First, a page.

1. The action of sliding or slipping over a surface, often sideways.
a. A plank, log, or timber, usually one of a pair, used as a support or as a track for sliding or rolling heavy objects.
b. A pallet for loading or handling goods, especially one having solid sideboards and no bottom.
c. One of several logs or timbers forming a skid road.
3. skids Nautical A wooden framework attached to the side of a ship to prevent damage, as when unloading.
4. A shoe or drag applying pressure to a wheel to brake a vehicle.
5. A runner in the landing gear of certain aircraft.
a. A period of sharp decline or repeated losses: Bad economic news sent the markets into a skid. The win ended the team's four-game skid.
b. skids A path to ruin or failure: His career hit the skids. Her life is now on the skids.
v. skid·ded, skid·ding, skids
1. To slide, especially roughly or heavily: The crate broke loose and skidded across the slanting deck.
a. To slide sideways while moving because of loss of traction: The truck skidded on a patch of ice.
To slide from forward momentum, especially during an attempt to stop: braked hard and skidded to a stop.
See Synonyms at slide
3. To move sideways in a turn because of insufficient banking. Used of an airplane.
4. Informal To fall or decline sharply: "That news immediately sent bonds skidding to new lows" (Wall Street Journal).
1. To brake (a wheel) with a skid.
2. To haul on a skid or skids.
[Perhaps of Scandinavian origin.]
American Heritage® Dictionary of the English Language, Fifth Edition. Copyright © 2016 by Houghton Mifflin Harcourt Publishing Company. Published by Houghton Mifflin Harcourt Publishing Company. All rights reserved.
, skidding or skidded
1. (Automotive Engineering) to cause (a vehicle) to slide sideways or (of a vehicle) to slide sideways while in motion, esp out of control
2. (intr) to slide without revolving, as the wheel of a moving vehicle after sudden braking
3. (tr) US and Canadian to put or haul on a skid, esp along a special track
4. (Aeronautics) to cause (an aircraft) to slide sideways away from the centre of a turn when insufficiently banked or (of an aircraft) to slide in this manner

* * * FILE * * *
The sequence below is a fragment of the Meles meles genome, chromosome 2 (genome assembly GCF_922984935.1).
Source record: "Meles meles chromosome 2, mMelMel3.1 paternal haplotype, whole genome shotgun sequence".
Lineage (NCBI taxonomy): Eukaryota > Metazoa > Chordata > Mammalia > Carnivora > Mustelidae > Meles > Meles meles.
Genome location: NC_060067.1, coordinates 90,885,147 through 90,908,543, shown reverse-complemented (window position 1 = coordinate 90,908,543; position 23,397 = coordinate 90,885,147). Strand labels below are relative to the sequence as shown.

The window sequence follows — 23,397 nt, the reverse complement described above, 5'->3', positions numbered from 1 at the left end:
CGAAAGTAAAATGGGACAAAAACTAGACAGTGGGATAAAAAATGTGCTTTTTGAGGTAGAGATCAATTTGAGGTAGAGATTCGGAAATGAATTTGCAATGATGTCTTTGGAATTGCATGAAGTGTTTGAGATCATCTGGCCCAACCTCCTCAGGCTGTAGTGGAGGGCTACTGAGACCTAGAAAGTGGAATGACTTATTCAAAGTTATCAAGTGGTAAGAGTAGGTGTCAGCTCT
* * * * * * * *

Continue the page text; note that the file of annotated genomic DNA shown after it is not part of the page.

5. an instance of sliding, esp sideways
6. (Forestry) chiefly US and Canadian one of the logs forming a skidway
7. (General Engineering) a support on which heavy objects may be stored and moved short distances by sliding
8. (Automotive Engineering) a shoe or drag used to apply pressure to the metal rim of a wheel to act as a brake
9. on the skids in decline or about to fail
[C17: perhaps of Scandinavian origin; compare ski]
Collins English Dictionary – Complete and Unabridged, 12th Edition 2014 © HarperCollins Publishers 1991, 1994, 1998, 2000, 2003, 2006, 2007, 2009, 2011, 2014
n., v. skid•ded, skid•ding. n.
1. a plank, bar, log, or the like, esp. one of a pair, on which something heavy may be slid or rolled along.
2. a low mobile platform on which goods are placed for ease in handling, moving, etc.
3. a plank, log, low platform, etc., on or by which a load is supported.
4. a shoe or some other choke or drag for preventing the wheel of a vehicle from rotating, as when descending a hill.
5. an unexpected or uncontrollable slide on a smooth surface, esp. an oblique or wavering veer by a vehicle or its tires. v.t.
6. to place on or slide along a skid.
7. to check the motion of with a skid: She skidded her skates to a stop.
8. to cause to go into a skid: to skid the car into a turn. v.i.
9. to slide along without rotating, as a wheel to which a brake has been applied.
10. to slip or slide sideways, as an automobile in turning a corner rapidly.
11. to slide forward under the force of momentum after being braked, as a vehicle.
(of an airplane when not banked sufficiently) to slide sideways, away from the center of the curve described in turning. Compare slip 1 (def. 11).
13. to slip or slide; lose traction: feet skidding on icy pavement.
14. to falter or fail; decline. Idioms:
the skids, the downward path to ruin, failure, depravity, etc.
[1600–10; appar. ultimately < Old Norse skīth;
Random House Kernerman Webster's College Dictionary, © 2010 K Dictionaries Ltd. Copyright 2005, 1997, 1991 by Random House, Inc. All rights reserved.
When something slides, it moves smoothly over a surface.
Tears were sliding down his cheeks.
The past tense and past participle of slide is slid, not 'slided'.
The gate slid open at the push of a button.
You do not use 'slide' to describe the movement of a vehicle when its wheels move sideways on a wet or icy road. The word you use is skid.
The car moved forward, skidding on the loose snow.
We skidded into the ditch.
Collins COBUILD English Usage © HarperCollins Publishers 1992, 2004, 2011, 2012